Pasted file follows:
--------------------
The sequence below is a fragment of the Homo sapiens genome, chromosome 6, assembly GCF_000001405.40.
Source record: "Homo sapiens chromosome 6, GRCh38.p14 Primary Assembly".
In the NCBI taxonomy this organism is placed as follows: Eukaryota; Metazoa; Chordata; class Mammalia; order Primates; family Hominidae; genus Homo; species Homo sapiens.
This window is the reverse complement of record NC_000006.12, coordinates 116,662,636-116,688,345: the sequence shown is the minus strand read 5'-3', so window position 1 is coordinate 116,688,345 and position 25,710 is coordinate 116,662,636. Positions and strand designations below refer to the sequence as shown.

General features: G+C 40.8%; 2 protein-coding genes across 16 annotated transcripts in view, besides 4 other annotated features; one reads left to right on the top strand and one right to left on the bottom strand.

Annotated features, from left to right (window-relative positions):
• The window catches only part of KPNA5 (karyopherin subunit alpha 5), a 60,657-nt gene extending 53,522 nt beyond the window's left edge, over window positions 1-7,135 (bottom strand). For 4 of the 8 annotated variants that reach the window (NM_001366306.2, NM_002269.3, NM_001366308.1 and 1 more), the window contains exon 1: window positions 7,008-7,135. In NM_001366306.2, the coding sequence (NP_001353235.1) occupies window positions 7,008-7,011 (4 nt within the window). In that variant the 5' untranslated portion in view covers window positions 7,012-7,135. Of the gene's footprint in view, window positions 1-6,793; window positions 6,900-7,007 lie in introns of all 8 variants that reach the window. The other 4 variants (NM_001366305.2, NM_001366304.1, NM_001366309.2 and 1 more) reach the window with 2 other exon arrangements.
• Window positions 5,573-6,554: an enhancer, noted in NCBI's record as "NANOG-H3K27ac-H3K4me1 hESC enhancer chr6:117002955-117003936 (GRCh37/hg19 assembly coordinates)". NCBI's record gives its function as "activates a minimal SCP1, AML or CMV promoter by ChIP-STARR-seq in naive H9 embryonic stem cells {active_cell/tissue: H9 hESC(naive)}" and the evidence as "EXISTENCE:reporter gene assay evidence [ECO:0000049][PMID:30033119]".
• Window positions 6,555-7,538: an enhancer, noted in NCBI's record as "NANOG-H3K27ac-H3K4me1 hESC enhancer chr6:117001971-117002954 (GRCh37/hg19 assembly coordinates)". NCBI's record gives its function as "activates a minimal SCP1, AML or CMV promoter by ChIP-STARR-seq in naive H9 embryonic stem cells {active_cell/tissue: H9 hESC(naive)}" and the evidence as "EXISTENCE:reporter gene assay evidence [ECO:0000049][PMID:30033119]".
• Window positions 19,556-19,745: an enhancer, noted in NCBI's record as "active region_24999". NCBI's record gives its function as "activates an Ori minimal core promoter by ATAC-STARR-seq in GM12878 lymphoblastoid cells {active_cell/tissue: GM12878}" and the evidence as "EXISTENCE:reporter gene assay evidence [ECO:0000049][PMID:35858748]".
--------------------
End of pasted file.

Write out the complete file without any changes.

The sequence below is a fragment of the Homo sapiens genome, chromosome 6, assembly GCF_000001405.40.
Source record: "Homo sapiens chromosome 6, GRCh38.p14 Primary Assembly".
In the NCBI taxonomy this organism is placed as follows: Eukaryota; Metazoa; Chordata; class Mammalia; order Primates; family Hominidae; genus Homo; species Homo sapiens.
This window is the reverse complement of record NC_000006.12, coordinates 116,662,636-116,688,345: the sequence shown is the minus strand read 5'-3', so window position 1 is coordinate 116,688,345 and position 25,710 is coordinate 116,662,636. Positions and strand designations below refer to the sequence as shown.

General features: G+C 40.8%; 2 protein-coding genes across 16 annotated transcripts in view, besides 4 other annotated features; one reads left to right on the top strand and one right to left on the bottom strand.

Annotated features, from left to right (window-relative positions):
• The window catches only part of KPNA5 (karyopherin subunit alpha 5), a 60,657-nt gene extending 53,522 nt beyond the window's left edge, over window positions 1-7,135 (bottom strand). For 4 of the 8 annotated variants that reach the window (NM_001366306.2, NM_002269.3, NM_001366308.1 and 1 more), the window contains exon 1: window positions 7,008-7,135. In NM_001366306.2, the coding sequence (NP_001353235.1) occupies window positions 7,008-7,011 (4 nt within the window). In that variant the 5' untranslated portion in view covers window positions 7,012-7,135. Of the gene's footprint in view, window positions 1-6,793; window positions 6,900-7,007 lie in introns of all 8 variants that reach the window. The other 4 variants (NM_001366305.2, NM_001366304.1, NM_001366309.2 and 1 more) reach the window with 2 other exon arrangements.
• Window positions 5,573-6,554: an enhancer, noted in NCBI's record as "NANOG-H3K27ac-H3K4me1 hESC enhancer chr6:117002955-117003936 (GRCh37/hg19 assembly coordinates)". NCBI's record gives its function as "activates a minimal SCP1, AML or CMV promoter by ChIP-STARR-seq in naive H9 embryonic stem cells {active_cell/tissue: H9 hESC(naive)}" and the evidence as "EXISTENCE:reporter gene assay evidence [ECO:0000049][PMID:30033119]".
• Window positions 6,555-7,538: an enhancer, noted in NCBI's record as "NANOG-H3K27ac-H3K4me1 hESC enhancer chr6:117001971-117002954 (GRCh37/hg19 assembly coordinates)". NCBI's record gives its function as "activates a minimal SCP1, AML or CMV promoter by ChIP-STARR-seq in naive H9 embryonic stem cells {active_cell/tissue: H9 hESC(naive)}" and the evidence as "EXISTENCE:reporter gene assay evidence [ECO:0000049][PMID:30033119]".
• Window positions 19,556-19,745: an enhancer, noted in NCBI's record as "active region_24999". NCBI's record gives its function as "activates an Ori minimal core promoter by ATAC-STARR-seq in GM12878 lymphoblastoid cells {active_cell/tissue: GM12878}" and the evidence as "EXISTENCE:reporter gene assay evidence [ECO:0000049][PMID:35858748]".